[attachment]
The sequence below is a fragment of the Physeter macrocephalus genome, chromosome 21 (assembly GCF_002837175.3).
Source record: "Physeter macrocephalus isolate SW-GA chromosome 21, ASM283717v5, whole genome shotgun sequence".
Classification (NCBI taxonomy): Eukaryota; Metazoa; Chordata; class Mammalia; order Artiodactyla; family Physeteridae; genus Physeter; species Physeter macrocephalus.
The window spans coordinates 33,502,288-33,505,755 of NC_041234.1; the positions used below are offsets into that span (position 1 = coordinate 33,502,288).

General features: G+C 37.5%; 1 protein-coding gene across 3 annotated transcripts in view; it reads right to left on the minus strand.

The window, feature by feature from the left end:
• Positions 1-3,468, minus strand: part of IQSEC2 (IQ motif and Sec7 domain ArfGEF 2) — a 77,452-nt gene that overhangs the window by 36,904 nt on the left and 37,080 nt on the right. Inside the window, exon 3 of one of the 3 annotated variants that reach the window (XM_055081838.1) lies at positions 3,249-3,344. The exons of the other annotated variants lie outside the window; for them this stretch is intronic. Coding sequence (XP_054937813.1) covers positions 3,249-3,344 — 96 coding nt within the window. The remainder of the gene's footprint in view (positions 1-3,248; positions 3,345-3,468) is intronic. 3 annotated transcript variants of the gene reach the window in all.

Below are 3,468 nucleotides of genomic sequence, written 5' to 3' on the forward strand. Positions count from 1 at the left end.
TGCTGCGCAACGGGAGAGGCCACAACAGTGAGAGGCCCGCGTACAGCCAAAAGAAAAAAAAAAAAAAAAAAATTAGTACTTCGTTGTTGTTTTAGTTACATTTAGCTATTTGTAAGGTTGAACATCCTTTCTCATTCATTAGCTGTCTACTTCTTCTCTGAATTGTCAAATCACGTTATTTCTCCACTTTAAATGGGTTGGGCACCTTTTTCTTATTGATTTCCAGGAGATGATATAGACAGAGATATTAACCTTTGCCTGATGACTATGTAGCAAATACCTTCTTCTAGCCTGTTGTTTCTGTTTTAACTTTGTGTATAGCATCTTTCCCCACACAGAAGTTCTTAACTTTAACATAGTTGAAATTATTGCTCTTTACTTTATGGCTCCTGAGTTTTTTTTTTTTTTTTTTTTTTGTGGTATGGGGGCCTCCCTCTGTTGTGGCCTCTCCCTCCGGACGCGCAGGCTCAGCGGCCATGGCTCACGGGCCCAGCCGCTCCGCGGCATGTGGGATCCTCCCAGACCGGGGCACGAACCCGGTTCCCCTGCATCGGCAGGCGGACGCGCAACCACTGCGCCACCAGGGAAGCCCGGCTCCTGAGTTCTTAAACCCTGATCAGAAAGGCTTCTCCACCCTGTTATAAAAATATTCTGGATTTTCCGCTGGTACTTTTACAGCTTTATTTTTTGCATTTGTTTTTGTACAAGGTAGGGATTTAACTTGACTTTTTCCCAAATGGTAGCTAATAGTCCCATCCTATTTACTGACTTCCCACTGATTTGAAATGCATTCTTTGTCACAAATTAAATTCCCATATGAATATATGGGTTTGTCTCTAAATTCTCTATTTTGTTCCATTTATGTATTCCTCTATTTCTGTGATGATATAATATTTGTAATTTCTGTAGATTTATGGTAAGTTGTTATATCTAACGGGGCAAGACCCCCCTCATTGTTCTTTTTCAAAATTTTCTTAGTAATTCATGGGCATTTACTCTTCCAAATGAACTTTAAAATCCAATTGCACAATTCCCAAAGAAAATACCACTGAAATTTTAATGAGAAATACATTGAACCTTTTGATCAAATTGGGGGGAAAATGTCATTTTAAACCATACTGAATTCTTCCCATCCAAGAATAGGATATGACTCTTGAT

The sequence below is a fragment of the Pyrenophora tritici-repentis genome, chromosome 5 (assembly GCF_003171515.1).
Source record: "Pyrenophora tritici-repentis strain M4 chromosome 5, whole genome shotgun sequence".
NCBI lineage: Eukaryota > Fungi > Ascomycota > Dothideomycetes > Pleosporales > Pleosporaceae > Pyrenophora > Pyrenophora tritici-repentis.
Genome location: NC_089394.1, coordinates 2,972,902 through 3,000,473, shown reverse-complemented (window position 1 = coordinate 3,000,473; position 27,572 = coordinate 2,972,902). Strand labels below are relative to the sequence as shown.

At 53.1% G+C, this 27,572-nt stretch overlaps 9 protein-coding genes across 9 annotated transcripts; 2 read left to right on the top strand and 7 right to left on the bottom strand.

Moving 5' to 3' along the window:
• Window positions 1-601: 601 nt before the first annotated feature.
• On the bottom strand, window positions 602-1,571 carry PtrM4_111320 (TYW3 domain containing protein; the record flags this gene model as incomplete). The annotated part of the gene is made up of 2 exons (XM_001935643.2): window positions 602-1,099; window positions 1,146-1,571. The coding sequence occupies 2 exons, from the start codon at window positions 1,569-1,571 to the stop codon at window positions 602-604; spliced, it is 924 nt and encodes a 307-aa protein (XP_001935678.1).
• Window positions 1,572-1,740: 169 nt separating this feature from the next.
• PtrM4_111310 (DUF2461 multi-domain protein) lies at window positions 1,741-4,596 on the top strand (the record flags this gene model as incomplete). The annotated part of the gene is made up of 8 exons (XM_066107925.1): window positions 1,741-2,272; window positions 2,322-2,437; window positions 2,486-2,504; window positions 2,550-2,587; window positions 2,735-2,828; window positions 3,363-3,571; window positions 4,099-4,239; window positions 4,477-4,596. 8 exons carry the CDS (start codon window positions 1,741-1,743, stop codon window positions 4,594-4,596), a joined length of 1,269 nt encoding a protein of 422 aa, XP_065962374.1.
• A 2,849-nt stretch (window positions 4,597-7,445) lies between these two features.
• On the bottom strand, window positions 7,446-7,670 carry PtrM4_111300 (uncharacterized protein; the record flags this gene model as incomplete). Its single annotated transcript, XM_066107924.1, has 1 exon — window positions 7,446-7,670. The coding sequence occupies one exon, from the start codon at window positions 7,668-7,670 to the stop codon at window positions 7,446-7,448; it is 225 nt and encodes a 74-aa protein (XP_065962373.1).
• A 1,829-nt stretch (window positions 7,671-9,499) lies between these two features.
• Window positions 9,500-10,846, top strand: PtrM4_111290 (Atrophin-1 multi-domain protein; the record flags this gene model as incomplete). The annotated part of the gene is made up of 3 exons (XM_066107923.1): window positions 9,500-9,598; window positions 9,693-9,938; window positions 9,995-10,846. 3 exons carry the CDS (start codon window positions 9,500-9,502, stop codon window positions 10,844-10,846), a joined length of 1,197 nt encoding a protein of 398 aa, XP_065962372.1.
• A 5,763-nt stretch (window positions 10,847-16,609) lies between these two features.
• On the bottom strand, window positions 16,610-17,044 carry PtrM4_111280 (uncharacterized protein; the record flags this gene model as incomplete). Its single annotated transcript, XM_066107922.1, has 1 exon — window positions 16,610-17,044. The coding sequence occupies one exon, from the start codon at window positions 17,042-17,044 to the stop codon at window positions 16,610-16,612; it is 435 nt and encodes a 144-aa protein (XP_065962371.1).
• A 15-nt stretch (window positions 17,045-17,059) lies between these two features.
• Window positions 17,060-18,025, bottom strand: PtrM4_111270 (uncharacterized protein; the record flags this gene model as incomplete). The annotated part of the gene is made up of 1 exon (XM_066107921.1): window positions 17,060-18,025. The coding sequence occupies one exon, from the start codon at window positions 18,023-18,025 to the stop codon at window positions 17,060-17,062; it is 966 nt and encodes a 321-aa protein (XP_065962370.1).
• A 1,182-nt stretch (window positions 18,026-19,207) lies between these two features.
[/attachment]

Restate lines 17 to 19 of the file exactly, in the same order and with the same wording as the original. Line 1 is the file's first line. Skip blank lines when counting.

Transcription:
• On the bottom strand, window positions 602-1,571 carry PtrM4_111320 (TYW3 domain containing protein; the record flags this gene model as incomplete). The annotated part of the gene is made up of 2 exons (XM_001935643.2): window positions 602-1,099; window positions 1,146-1,571. The coding sequence occupies 2 exons, from the start codon at window positions 1,569-1,571 to the stop codon at window positions 602-604; spliced, it is 924 nt and encodes a 307-aa protein (XP_001935678.1).
• Window positions 1,572-1,740: 169 nt separating this feature from the next.
• PtrM4_111310 (DUF2461 multi-domain protein) lies at window positions 1,741-4,596 on the top strand (the record flags this gene model as incomplete). The annotated part of the gene is made up of 8 exons (XM_066107925.1): window positions 1,741-2,272; window positions 2,322-2,437; window positions 2,486-2,504; window positions 2,550-2,587; window positions 2,735-2,828; window positions 3,363-3,571; window positions 4,099-4,239; window positions 4,477-4,596. 8 exons carry the CDS (start codon window positions 1,741-1,743, stop codon window positions 4,594-4,596), a joined length of 1,269 nt encoding a protein of 422 aa, XP_065962374.1.